BELZEBUB.”
Published in Dublin, June 23th 1779.
(via myimaginarybrooklyn)

An hiroglyphic epistle from the Devil to Lord North.

"My D(ear) Ld

(Ewer) Pol———cal Con(duck)t h(ass) (knot) only made a (grate) Noise upon (ear)th (butt) has set (awl) Hell in an upr(oar). T(hare)s hardly a S(tête)(man) in the (plaice), and we have a good (man)y of them, but (looks) upon it (ass) uni(form). The o(pen)ing of (ewer) (last) Budget w(ass) in m(eye) o(pinion) a (masterstroke indeed (witch) (yew) may easily (mask) over with the Old Phrase Pro Bono Publico. No (body) (can) stig(mat)ize (ewer) L———d(ship) as a griping (minister) nor (can) any (1.) say (yew)ve in this Point laid a t(axe) on the Bowels of the Poor. T(hare) are sever(awl) Articles m(eye) L—d in the Way of Eating (witch) might illustrate (ewer) Good Will (toe) the public, the quant(eye)ty of Meat (witch) is Consumed by the Common (people) Is the Occasion of t(hat) scorbutic or Scurvy Di(sword)er (witch) affects the English Constitution. T(hare)(4) an Xcise laid upon flesh of (awl) sorts would (bee) the best (ant)iscorbutic in the Whole Materia Medica and (ass) (ewer) L—d(ship) is (knot) very (car)nally Inclined (Eye) (don)t doubt (butt) (yew) will shortly b(ring) such a (bill) in(toe) Parlia(men)t. (Fish) and .F(owl) (2) my L—d are of a very viscid Nat(ewer) and are apt to enrich the Blood of such (ass) ought (toe) (bee) kept low, a T(axe) on these Sorts of Food Would in (Time) p(rope)rly dilute & thin the Corpore(awl) (deuce)s [juices] and the Common (people) would (knot) t(hen) (bee) (awl) (toe) (gate) (hare) [altogether] so (saw)cy (ass) (toe) oppose the Measures of t(hare) (ministers) and per(suns) in power (awl)so a Smart dut(eye) on Bread (mill)k Sm(awl) Beer, (Water) &c. For wh(eye) should the Vulgar have any Thing (toe) Eat (butt) Grass Without paying Tri(boot).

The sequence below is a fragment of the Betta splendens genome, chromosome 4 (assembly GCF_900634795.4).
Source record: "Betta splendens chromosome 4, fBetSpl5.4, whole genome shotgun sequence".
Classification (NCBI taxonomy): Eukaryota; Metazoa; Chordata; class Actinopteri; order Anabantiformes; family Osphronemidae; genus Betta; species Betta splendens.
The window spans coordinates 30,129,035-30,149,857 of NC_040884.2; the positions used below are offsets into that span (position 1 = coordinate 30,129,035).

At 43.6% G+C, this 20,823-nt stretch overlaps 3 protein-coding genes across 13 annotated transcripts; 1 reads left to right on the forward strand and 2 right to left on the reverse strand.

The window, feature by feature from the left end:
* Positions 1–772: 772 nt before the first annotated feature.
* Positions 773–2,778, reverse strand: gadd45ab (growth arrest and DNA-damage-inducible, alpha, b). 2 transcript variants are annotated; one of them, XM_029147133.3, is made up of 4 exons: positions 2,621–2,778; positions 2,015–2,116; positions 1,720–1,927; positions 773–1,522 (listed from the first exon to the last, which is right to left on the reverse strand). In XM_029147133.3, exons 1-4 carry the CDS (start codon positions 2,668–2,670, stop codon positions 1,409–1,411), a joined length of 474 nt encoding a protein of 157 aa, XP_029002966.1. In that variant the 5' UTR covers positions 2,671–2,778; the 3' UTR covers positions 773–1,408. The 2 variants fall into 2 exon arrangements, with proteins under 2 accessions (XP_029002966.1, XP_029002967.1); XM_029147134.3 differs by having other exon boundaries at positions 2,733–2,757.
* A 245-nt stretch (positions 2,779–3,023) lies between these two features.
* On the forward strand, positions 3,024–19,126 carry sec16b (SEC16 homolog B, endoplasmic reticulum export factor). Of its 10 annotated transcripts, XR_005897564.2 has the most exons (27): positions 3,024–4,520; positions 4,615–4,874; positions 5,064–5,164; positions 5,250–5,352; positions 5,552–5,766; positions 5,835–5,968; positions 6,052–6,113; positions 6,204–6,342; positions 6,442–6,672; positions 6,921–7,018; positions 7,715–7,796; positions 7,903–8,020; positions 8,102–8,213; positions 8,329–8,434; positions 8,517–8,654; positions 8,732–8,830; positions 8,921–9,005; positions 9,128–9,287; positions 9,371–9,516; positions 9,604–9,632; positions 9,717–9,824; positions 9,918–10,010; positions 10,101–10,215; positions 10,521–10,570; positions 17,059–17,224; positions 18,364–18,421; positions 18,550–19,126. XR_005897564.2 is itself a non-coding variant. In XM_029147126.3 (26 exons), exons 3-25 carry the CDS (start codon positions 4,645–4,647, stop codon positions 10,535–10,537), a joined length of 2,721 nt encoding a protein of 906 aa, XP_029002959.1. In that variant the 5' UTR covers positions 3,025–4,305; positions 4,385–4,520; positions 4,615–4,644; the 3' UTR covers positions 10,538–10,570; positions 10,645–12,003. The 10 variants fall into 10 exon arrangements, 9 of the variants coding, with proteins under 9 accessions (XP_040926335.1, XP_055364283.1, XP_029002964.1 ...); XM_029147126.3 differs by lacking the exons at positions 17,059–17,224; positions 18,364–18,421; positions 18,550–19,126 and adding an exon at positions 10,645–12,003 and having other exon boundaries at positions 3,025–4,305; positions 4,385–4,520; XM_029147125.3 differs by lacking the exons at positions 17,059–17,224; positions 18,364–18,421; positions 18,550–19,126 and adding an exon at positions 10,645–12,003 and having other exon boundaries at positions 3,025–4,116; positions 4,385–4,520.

(Ewer) Constant Friend & Ally

BELZEBUB.”

Published in Dublin, June 23th 1779.

(via myimaginarybrooklyn)